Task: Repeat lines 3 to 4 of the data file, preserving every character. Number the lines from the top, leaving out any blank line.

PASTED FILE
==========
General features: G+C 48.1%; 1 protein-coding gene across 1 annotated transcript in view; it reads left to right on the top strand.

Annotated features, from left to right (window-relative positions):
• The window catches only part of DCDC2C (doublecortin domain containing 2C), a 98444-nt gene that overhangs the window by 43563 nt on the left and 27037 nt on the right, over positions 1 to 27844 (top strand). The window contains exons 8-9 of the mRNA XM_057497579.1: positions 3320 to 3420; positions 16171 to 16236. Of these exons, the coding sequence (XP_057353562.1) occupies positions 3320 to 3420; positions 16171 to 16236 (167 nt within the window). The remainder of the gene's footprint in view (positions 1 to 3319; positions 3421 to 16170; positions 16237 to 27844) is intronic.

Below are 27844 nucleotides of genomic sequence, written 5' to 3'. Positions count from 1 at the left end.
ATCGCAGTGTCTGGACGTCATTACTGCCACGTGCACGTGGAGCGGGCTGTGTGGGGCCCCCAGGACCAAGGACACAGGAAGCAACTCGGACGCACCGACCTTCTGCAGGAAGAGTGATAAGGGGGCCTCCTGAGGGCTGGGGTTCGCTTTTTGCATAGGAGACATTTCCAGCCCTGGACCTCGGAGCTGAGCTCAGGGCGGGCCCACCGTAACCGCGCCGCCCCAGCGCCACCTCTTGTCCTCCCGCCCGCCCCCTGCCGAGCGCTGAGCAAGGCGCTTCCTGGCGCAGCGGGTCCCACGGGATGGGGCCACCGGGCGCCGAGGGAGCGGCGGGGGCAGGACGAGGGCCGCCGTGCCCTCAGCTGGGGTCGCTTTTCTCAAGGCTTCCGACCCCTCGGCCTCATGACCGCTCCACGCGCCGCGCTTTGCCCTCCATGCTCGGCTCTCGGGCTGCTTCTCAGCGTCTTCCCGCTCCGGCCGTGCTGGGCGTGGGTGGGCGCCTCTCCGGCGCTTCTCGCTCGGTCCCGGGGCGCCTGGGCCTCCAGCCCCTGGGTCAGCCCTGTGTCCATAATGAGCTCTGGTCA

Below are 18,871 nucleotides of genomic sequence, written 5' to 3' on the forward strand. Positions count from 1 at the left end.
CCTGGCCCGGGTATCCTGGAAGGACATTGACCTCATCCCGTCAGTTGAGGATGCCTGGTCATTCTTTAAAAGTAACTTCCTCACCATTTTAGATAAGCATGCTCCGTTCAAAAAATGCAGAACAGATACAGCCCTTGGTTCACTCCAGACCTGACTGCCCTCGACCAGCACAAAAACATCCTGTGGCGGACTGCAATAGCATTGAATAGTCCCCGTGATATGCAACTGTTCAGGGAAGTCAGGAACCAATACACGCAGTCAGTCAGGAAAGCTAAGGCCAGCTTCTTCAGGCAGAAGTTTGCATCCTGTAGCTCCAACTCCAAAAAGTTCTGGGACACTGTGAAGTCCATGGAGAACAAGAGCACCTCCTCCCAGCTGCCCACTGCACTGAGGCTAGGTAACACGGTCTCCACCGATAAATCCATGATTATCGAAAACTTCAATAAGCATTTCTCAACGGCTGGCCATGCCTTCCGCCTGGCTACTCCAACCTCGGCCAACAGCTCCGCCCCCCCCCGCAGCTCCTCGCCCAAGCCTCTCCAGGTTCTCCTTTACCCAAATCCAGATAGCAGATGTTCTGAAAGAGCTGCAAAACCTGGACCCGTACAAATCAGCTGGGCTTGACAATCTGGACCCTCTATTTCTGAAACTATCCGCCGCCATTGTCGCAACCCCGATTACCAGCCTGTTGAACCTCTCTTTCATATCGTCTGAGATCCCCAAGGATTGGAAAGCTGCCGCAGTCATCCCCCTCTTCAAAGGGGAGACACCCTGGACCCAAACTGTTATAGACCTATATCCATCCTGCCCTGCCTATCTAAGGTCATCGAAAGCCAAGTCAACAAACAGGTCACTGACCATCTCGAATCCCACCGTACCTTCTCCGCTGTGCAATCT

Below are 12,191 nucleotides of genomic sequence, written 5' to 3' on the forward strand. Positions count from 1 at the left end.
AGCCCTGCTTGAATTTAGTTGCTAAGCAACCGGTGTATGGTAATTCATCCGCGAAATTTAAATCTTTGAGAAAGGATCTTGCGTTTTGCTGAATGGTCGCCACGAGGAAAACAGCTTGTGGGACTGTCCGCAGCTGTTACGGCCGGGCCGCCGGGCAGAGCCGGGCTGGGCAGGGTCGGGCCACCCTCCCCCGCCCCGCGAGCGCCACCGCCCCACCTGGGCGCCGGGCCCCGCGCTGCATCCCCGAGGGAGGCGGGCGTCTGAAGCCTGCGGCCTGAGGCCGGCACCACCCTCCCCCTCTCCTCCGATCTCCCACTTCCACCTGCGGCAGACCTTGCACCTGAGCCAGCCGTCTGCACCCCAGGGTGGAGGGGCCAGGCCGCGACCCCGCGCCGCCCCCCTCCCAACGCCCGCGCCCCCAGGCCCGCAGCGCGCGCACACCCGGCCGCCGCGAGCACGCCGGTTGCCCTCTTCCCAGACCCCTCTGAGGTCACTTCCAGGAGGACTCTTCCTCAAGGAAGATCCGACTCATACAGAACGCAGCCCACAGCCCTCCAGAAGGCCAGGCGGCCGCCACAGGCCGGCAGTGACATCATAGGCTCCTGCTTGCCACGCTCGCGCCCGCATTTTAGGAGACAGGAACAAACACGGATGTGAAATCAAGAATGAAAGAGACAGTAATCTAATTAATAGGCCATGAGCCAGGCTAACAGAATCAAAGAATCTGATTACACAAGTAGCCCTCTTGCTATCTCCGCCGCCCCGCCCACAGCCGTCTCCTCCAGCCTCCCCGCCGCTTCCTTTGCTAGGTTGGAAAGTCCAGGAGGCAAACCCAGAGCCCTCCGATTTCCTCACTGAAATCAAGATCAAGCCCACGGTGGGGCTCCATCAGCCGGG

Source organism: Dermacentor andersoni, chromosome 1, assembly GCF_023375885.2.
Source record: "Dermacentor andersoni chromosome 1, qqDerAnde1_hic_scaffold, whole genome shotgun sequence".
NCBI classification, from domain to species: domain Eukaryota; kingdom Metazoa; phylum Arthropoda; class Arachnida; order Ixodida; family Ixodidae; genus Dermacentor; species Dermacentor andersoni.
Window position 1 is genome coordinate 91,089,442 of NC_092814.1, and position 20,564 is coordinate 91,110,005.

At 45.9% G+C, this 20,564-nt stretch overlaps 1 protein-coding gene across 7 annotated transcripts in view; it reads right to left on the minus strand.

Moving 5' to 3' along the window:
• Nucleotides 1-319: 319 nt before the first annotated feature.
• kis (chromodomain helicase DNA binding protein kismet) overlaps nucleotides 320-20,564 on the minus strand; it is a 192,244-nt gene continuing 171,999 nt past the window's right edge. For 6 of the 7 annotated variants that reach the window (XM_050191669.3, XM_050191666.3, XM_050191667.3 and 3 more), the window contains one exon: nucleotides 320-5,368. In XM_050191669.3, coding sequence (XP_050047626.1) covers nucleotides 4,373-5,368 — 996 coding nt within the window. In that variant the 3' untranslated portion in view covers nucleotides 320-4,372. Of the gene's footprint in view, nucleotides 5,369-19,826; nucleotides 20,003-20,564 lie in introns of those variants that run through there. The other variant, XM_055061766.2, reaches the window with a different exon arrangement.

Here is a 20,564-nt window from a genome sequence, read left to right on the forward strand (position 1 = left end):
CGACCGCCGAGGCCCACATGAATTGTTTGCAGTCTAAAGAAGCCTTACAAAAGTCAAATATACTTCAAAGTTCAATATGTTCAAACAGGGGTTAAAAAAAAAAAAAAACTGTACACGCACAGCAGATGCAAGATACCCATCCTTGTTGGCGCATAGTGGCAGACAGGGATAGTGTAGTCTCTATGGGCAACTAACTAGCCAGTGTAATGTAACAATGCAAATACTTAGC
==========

• The window catches only part of DCDC2C (doublecortin domain containing 2C), a 98444-nt gene that overhangs the window by 43563 nt on the left and 27037 nt on the right, over positions 1 to 27844 (top strand). The window contains exons 8-9 of the mRNA XM_057497579.1: positions 3320 to 3420; positions 16171 to 16236. Of these exons, the coding sequence (XP_057353562.1) occupies positions 3320 to 3420; positions 16171 to 16236 (167 nt within the window). The remainder of the gene's footprint in view (positions 1 to 3319; positions 3421 to 16170; positions 16237 to 27844) is intronic.

Below are 27844 nucleotides of genomic sequence, written 5' to 3'. Positions count from 1 at the left end.